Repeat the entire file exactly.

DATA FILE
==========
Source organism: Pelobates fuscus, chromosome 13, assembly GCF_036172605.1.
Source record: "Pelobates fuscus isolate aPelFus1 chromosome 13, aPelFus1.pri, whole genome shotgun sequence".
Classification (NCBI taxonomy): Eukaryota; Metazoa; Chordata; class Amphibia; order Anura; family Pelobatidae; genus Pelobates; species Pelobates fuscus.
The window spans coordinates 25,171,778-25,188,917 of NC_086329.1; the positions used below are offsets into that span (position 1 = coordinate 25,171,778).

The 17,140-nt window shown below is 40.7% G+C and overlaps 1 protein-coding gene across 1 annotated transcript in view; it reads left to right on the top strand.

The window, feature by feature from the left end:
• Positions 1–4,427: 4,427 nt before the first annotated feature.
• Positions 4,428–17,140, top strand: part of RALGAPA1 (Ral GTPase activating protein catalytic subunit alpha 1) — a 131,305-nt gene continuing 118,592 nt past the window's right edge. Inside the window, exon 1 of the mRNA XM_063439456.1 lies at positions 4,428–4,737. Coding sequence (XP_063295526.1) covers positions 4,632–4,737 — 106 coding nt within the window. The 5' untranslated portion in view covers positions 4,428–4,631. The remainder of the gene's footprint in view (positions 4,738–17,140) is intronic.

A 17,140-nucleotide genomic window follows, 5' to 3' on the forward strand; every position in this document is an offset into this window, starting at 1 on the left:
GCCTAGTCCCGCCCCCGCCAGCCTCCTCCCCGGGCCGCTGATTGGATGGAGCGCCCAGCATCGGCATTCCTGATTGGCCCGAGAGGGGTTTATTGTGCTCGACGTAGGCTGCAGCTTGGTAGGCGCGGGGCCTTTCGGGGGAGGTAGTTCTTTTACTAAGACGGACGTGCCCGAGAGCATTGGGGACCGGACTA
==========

Source organism: Pelobates fuscus, chromosome 13, assembly GCF_036172605.1.
Source record: "Pelobates fuscus isolate aPelFus1 chromosome 13, aPelFus1.pri, whole genome shotgun sequence".
Classification (NCBI taxonomy): Eukaryota; Metazoa; Chordata; class Amphibia; order Anura; family Pelobatidae; genus Pelobates; species Pelobates fuscus.
The window spans coordinates 25,171,778-25,188,917 of NC_086329.1; the positions used below are offsets into that span (position 1 = coordinate 25,171,778).

The 17,140-nt window shown below is 40.7% G+C and overlaps 1 protein-coding gene across 1 annotated transcript in view; it reads left to right on the top strand.

The window, feature by feature from the left end:
• Positions 1–4,427: 4,427 nt before the first annotated feature.
• Positions 4,428–17,140, top strand: part of RALGAPA1 (Ral GTPase activating protein catalytic subunit alpha 1) — a 131,305-nt gene continuing 118,592 nt past the window's right edge. Inside the window, exon 1 of the mRNA XM_063439456.1 lies at positions 4,428–4,737. Coding sequence (XP_063295526.1) covers positions 4,632–4,737 — 106 coding nt within the window. The 5' untranslated portion in view covers positions 4,428–4,631. The remainder of the gene's footprint in view (positions 4,738–17,140) is intronic.

A 17,140-nucleotide genomic window follows, 5' to 3' on the forward strand; every position in this document is an offset into this window, starting at 1 on the left:
GCCTAGTCCCGCCCCCGCCAGCCTCCTCCCCGGGCCGCTGATTGGATGGAGCGCCCAGCATCGGCATTCCTGATTGGCCCGAGAGGGGTTTATTGTGCTCGACGTAGGCTGCAGCTTGGTAGGCGCGGGGCCTTTCGGGGGAGGTAGTTCTTTTACTAAGACGGACGTGCCCGAGAGCATTGGGGACCGGACTA